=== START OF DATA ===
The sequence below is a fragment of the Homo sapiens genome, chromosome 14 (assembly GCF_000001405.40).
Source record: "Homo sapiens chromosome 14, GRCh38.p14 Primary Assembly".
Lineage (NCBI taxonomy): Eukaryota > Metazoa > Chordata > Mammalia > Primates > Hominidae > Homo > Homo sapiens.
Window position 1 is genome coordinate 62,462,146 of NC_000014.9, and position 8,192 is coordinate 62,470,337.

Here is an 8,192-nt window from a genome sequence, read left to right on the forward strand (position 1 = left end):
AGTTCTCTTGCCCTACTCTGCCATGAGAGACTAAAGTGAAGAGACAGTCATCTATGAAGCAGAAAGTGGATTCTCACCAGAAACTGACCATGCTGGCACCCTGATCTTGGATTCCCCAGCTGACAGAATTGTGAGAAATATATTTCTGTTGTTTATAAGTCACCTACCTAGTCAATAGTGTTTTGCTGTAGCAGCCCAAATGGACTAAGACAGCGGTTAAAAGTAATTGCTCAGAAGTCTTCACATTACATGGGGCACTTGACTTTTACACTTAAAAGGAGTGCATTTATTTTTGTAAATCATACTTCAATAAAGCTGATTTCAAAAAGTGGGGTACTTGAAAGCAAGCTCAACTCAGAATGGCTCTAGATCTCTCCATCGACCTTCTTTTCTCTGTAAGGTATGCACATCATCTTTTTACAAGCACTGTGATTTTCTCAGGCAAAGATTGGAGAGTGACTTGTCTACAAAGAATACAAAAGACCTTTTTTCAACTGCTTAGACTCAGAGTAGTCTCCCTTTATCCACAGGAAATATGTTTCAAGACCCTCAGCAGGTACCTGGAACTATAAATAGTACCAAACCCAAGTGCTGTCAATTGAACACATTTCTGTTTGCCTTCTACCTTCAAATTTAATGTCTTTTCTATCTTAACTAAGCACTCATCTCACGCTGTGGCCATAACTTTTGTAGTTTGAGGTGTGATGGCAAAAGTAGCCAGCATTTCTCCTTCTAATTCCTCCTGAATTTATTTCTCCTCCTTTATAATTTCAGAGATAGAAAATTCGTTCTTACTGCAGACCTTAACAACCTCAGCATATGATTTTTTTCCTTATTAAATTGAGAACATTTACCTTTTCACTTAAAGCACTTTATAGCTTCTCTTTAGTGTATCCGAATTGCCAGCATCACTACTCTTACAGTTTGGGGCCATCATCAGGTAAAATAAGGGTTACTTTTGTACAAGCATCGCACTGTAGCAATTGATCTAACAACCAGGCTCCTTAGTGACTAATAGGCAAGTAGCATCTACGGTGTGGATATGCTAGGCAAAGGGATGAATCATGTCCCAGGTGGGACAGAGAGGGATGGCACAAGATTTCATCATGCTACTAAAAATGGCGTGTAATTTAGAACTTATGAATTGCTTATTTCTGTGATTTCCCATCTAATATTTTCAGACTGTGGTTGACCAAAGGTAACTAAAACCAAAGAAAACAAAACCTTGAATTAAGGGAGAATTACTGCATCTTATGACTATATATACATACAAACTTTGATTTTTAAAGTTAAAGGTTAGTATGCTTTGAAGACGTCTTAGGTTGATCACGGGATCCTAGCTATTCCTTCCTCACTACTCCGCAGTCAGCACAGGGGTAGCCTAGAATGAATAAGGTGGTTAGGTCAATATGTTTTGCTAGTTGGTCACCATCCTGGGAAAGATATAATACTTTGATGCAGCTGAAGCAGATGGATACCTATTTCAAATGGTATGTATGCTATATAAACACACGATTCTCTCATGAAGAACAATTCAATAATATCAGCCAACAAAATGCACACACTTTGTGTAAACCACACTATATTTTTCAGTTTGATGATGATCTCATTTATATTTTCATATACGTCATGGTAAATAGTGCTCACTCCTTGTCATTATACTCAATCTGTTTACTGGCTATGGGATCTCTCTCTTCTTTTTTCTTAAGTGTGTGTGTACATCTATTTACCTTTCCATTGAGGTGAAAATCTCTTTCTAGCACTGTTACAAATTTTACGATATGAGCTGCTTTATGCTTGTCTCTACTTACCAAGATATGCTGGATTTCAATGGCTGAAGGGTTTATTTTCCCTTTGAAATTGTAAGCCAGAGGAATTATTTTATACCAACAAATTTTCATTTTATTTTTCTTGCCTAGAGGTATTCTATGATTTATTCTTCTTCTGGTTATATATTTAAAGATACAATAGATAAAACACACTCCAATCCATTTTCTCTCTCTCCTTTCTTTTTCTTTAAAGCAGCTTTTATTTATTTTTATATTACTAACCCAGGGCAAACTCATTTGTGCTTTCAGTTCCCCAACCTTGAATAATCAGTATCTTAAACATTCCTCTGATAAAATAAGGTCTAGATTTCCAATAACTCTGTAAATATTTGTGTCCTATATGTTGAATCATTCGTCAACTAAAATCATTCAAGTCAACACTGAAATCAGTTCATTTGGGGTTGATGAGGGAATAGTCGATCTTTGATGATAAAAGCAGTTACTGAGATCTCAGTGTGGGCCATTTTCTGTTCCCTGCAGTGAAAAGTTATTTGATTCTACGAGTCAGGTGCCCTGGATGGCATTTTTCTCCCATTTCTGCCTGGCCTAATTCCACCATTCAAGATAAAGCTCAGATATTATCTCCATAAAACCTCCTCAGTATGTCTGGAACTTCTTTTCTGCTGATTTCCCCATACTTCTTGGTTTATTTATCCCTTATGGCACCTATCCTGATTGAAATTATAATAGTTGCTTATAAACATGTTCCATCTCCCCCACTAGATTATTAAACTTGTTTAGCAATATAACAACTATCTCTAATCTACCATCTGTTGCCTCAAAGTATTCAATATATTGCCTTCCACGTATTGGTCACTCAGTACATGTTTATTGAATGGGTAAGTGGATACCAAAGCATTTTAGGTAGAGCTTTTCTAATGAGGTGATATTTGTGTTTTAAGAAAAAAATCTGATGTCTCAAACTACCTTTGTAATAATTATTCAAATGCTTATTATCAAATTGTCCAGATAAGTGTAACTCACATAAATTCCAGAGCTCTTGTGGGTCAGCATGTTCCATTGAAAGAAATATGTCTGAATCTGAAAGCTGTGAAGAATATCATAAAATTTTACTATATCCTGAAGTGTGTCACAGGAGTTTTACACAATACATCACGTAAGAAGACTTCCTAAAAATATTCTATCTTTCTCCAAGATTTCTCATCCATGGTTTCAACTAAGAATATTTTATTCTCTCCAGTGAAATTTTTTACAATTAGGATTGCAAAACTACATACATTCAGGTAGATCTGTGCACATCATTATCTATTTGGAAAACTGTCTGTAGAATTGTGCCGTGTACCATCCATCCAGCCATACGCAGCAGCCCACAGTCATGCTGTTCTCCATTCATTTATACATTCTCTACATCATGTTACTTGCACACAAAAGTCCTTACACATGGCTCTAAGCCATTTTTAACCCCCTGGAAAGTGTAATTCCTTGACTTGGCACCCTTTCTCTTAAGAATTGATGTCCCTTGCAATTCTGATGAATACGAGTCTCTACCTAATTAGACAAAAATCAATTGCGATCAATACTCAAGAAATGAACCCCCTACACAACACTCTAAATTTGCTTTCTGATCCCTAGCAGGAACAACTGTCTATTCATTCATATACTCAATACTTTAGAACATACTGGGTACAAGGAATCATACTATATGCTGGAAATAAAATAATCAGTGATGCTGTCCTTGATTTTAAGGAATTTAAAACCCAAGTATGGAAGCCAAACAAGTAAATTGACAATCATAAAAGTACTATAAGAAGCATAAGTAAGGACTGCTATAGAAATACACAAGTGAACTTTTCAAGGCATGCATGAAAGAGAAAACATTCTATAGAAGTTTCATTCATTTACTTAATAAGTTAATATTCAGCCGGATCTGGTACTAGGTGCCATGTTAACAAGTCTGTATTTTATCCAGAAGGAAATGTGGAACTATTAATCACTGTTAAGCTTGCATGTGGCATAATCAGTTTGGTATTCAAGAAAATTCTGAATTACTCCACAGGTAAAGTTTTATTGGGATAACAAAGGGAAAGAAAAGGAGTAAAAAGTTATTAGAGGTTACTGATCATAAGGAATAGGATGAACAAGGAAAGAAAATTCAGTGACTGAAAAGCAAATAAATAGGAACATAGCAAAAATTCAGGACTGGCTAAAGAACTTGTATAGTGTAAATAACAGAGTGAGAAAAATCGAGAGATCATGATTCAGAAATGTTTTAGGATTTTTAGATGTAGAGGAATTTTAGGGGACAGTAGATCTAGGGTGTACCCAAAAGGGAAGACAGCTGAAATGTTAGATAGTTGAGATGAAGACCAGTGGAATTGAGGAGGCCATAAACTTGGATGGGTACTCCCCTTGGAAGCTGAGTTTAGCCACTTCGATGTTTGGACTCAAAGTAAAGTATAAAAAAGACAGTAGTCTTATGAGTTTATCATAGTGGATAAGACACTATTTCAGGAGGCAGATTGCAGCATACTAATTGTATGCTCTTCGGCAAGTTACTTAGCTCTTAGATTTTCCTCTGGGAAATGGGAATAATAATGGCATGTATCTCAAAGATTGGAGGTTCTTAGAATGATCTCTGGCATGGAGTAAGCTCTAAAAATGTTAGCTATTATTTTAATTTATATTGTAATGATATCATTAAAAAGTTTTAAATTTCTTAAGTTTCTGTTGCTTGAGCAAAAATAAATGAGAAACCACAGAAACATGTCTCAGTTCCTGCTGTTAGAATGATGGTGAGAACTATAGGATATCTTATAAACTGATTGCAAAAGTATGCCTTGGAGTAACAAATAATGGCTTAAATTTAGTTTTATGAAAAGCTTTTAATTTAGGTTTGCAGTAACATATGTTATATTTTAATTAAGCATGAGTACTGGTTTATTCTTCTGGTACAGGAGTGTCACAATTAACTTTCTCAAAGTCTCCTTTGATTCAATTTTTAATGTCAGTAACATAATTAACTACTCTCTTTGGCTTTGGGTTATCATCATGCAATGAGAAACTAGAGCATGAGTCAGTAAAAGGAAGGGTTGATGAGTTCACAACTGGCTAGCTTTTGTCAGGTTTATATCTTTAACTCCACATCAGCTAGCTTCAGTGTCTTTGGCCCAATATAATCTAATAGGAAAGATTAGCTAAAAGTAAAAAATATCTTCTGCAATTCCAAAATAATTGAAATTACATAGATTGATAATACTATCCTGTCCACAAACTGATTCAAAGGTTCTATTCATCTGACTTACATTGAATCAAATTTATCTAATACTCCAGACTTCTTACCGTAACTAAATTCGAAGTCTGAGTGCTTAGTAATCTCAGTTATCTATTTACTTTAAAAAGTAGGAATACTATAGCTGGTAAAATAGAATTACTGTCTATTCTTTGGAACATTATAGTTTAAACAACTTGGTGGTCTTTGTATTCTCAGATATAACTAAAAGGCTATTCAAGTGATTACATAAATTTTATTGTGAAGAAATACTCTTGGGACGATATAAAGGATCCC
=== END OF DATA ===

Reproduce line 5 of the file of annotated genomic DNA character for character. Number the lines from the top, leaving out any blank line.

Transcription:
Here is an 8,192-nt window from a genome sequence, read left to right on the forward strand (position 1 = left end):